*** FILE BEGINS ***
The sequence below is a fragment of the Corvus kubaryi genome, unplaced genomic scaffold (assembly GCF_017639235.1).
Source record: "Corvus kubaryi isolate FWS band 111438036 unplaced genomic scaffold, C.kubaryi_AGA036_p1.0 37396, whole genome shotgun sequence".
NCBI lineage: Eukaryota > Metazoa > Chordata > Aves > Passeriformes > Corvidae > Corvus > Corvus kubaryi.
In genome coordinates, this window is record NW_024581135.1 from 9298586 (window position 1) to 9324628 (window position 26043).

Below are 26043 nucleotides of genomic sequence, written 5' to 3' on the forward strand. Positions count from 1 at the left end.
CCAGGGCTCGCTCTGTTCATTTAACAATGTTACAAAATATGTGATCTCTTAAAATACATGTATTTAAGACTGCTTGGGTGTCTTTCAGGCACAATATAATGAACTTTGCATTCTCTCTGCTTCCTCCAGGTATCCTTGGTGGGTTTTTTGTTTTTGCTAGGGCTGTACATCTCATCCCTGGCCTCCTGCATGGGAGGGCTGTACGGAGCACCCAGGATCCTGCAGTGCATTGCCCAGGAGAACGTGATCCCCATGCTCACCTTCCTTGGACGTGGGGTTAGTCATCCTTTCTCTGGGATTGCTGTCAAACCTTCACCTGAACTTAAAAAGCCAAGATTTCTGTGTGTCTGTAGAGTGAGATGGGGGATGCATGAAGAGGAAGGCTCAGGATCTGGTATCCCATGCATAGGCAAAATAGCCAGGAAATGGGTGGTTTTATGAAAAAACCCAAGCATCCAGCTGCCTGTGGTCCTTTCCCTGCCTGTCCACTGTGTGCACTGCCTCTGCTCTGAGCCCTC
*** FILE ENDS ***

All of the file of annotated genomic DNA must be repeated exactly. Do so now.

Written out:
The sequence below is a fragment of the Corvus kubaryi genome, unplaced genomic scaffold (assembly GCF_017639235.1).
Source record: "Corvus kubaryi isolate FWS band 111438036 unplaced genomic scaffold, C.kubaryi_AGA036_p1.0 37396, whole genome shotgun sequence".
NCBI lineage: Eukaryota > Metazoa > Chordata > Aves > Passeriformes > Corvidae > Corvus > Corvus kubaryi.
In genome coordinates, this window is record NW_024581135.1 from 9298586 (window position 1) to 9324628 (window position 26043).

Below are 26043 nucleotides of genomic sequence, written 5' to 3' on the forward strand. Positions count from 1 at the left end.
CCAGGGCTCGCTCTGTTCATTTAACAATGTTACAAAATATGTGATCTCTTAAAATACATGTATTTAAGACTGCTTGGGTGTCTTTCAGGCACAATATAATGAACTTTGCATTCTCTCTGCTTCCTCCAGGTATCCTTGGTGGGTTTTTTGTTTTTGCTAGGGCTGTACATCTCATCCCTGGCCTCCTGCATGGGAGGGCTGTACGGAGCACCCAGGATCCTGCAGTGCATTGCCCAGGAGAACGTGATCCCCATGCTCACCTTCCTTGGACGTGGGGTTAGTCATCCTTTCTCTGGGATTGCTGTCAAACCTTCACCTGAACTTAAAAAGCCAAGATTTCTGTGTGTCTGTAGAGTGAGATGGGGGATGCATGAAGAGGAAGGCTCAGGATCTGGTATCCCATGCATAGGCAAAATAGCCAGGAAATGGGTGGTTTTATGAAAAAACCCAAGCATCCAGCTGCCTGTGGTCCTTTCCCTGCCTGTCCACTGTGTGCACTGCCTCTGCTCTGAGCCCTC